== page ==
[Libre-soc-bugs] [Bug 713] PartitionedSignal enhancement to add partition-context-aware lengths
bugzilla-daemon at libre-soc.org
bugzilla-daemon at libre-soc.org
Thu Oct 7 22:55:52 BST 2021
--- Comment #33 from Luke Kenneth Casson Leighton <lkcl at lkcl.net> ---
(In reply to Jacob Lifshay from comment #31)
> (In reply to Luke Kenneth Casson Leighton from comment #27)
> > (In reply to Jacob Lifshay from comment #23)
> > > why go through all that when you can just derive the signal width from the
> > > lane shapes -- avoiding wasting extra bits or running out of bits, as well
> > > as avoiding the need to manually specify size? Having the size be computed
> > > doesn't really cause problems imho...
> > because the idea is to do a literal global/search/replace "Signal"
> > with "PartitionedSignal" right throughout the entirety of the ALU
> > codebase.
> > and the input argument on all current-Signals is not an elwidth,
> > it's an "overall width".
> I'm 99% sure you're mis-identifying that...
yes i was. i've got it now.
> the input argument for all
> current Signals *is* the bit-width of the current lane (aka. elwidth or
> XLEN) except that our code currently is specialized for the specific case of
yes. in the discussions with Paul and Toshaan i seriously considered
an XLEN parameter in the HDL which would propagate from runtime through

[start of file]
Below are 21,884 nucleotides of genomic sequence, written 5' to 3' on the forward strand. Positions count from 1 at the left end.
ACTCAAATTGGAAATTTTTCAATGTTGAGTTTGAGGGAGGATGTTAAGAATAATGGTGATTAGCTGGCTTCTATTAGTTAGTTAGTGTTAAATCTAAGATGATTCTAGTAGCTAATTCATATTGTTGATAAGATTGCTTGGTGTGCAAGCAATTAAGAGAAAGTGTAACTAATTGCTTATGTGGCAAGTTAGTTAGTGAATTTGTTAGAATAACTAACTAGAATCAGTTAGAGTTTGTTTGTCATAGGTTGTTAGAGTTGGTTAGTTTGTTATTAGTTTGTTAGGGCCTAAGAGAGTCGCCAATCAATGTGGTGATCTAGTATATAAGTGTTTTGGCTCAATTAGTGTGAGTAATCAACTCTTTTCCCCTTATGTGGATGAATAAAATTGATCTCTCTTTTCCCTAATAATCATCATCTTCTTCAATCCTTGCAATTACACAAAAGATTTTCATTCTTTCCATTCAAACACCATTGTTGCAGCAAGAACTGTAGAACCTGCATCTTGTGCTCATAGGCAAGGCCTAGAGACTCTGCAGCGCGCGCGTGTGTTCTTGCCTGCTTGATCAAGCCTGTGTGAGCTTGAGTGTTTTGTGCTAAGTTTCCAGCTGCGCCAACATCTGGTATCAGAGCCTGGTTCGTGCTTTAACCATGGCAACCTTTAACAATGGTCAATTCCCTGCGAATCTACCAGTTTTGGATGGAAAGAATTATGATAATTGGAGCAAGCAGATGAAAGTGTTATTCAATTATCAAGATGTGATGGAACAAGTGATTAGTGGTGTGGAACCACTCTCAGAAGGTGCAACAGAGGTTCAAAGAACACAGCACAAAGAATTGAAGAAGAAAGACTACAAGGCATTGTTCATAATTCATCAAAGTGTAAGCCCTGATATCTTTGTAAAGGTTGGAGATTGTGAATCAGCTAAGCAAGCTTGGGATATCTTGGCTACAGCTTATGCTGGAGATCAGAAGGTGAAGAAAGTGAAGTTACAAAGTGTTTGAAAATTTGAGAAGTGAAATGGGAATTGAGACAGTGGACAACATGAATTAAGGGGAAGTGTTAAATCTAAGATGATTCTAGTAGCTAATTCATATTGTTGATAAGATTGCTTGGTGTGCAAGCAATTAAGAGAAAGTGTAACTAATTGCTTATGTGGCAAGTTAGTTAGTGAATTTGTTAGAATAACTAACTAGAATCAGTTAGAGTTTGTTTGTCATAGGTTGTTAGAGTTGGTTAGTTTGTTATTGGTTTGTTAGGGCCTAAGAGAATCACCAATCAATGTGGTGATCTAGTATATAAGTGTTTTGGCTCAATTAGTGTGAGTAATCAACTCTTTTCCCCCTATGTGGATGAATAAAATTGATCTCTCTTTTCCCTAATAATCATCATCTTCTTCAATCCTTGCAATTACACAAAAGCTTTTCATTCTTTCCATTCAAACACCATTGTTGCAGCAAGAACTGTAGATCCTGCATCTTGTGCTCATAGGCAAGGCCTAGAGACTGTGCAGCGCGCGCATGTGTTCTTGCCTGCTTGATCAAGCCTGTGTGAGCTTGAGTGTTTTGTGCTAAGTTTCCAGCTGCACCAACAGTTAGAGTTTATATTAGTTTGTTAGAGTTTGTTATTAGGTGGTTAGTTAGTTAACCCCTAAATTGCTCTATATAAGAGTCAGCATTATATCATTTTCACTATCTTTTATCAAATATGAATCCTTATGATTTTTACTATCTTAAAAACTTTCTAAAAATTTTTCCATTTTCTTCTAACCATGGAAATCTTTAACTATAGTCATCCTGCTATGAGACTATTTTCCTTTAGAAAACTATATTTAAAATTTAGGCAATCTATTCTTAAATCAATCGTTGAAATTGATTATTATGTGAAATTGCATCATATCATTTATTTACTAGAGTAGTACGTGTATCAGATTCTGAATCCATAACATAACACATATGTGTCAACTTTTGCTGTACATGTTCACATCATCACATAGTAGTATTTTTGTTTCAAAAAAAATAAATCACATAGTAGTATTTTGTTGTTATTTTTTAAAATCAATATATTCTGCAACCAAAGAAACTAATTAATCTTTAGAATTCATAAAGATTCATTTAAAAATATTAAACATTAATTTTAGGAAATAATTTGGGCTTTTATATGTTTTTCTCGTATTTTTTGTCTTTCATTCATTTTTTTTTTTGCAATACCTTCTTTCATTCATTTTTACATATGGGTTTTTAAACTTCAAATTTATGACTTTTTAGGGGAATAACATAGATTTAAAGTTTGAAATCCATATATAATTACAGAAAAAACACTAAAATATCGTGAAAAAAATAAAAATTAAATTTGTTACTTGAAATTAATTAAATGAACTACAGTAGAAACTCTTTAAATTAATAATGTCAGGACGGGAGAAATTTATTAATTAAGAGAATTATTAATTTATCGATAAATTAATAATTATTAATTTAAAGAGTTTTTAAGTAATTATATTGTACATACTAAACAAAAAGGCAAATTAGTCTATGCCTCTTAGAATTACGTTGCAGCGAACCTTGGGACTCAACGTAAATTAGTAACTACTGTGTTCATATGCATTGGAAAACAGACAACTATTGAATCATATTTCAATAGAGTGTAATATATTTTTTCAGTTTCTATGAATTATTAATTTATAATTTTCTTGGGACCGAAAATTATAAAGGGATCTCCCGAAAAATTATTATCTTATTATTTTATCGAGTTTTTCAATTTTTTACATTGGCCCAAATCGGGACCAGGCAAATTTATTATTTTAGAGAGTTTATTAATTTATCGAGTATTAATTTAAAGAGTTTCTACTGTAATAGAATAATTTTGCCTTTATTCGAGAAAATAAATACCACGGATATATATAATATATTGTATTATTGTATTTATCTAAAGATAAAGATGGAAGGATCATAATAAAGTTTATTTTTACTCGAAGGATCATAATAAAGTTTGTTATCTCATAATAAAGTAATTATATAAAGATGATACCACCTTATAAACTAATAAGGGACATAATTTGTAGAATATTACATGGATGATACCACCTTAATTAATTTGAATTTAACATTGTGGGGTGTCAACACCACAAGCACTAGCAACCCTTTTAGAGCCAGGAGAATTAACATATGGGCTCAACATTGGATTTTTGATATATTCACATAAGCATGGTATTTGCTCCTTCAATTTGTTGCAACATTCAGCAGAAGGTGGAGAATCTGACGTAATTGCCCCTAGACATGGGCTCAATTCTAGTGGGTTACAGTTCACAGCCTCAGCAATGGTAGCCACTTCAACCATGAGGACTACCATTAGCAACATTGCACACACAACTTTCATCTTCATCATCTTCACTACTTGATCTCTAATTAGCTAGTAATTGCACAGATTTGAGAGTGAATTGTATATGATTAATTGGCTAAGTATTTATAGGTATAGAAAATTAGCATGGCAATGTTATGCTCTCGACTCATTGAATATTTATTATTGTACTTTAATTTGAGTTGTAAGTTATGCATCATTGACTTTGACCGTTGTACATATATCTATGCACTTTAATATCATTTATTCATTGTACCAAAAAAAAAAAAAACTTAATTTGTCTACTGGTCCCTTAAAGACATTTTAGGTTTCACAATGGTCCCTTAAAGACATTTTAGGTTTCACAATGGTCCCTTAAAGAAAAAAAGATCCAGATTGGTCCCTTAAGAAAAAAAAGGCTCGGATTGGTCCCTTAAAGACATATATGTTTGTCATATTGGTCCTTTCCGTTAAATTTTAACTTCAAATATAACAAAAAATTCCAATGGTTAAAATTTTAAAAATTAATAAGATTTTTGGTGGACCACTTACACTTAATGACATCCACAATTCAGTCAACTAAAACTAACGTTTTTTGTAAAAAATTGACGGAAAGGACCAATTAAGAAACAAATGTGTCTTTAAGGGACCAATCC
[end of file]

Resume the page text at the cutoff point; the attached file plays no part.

a PSpec (see test_issuer.py for an example) and would allow us to test
a scalar 32 bit Power ISA core, see how many less gates are needed.
and, just for laughs, to try and XLEN=16 core.
but... time being what it is...
> This is exactly how all SIMT works (which is exactly what we're
> trying to do with transparent vectorization). The types and sizes are the
> type/size of a *single* lane, not all-lanes-mushed-together.
there is a lot of misinformation about SIMT. SIMT is standard cores
(which may or may not have Packed SIMD ALUs) where they are "normal"
cores in every respect *except* that they share one single PC,
one single L1 I-cache, one single fetch and decoder, that *broadcasts*
in a synchronous fashion that one instruction to *all* cores.
the upshot of such a design is that whilst it allows for a much higher
computational gate density (only one L1 cache per dozens of cores) it
is an absolute bitch and a half to program.
not only that, but if you want to run standard general purpose POSIX
applications, you can't. you have to *disable* all but one of the
cores on the broadcast bus, which of course means absolute rubbish
i an not seeing how such an architecture would help, here, and
for the above *general purpose* performance and compiler hassle
reasons would be very much against pursuing this design as a very
> which is why we need to go all-in on SIMT, since that is the *one
> vectorization paradigm* that requires minimal modifications to our ALU code.
only if it is acceptable to have the punishment that comes with
SIMT, and to then have the exact same XLEN problem unless going
with Packed SIMD ALUs, at which point we are back to the exact
same issue (with the added complication of degraded general performance
and a hell of a lot of compiler work)
having special separate scalar XLEN=8 and XLEN=16 and separate
CLEN=32 scalar cores which are disabled/idle when not given
suitable work, which is a variant on the entire reason why
OartitionedSignal was created in the first place, to avoid
exactly that kind of duplication.
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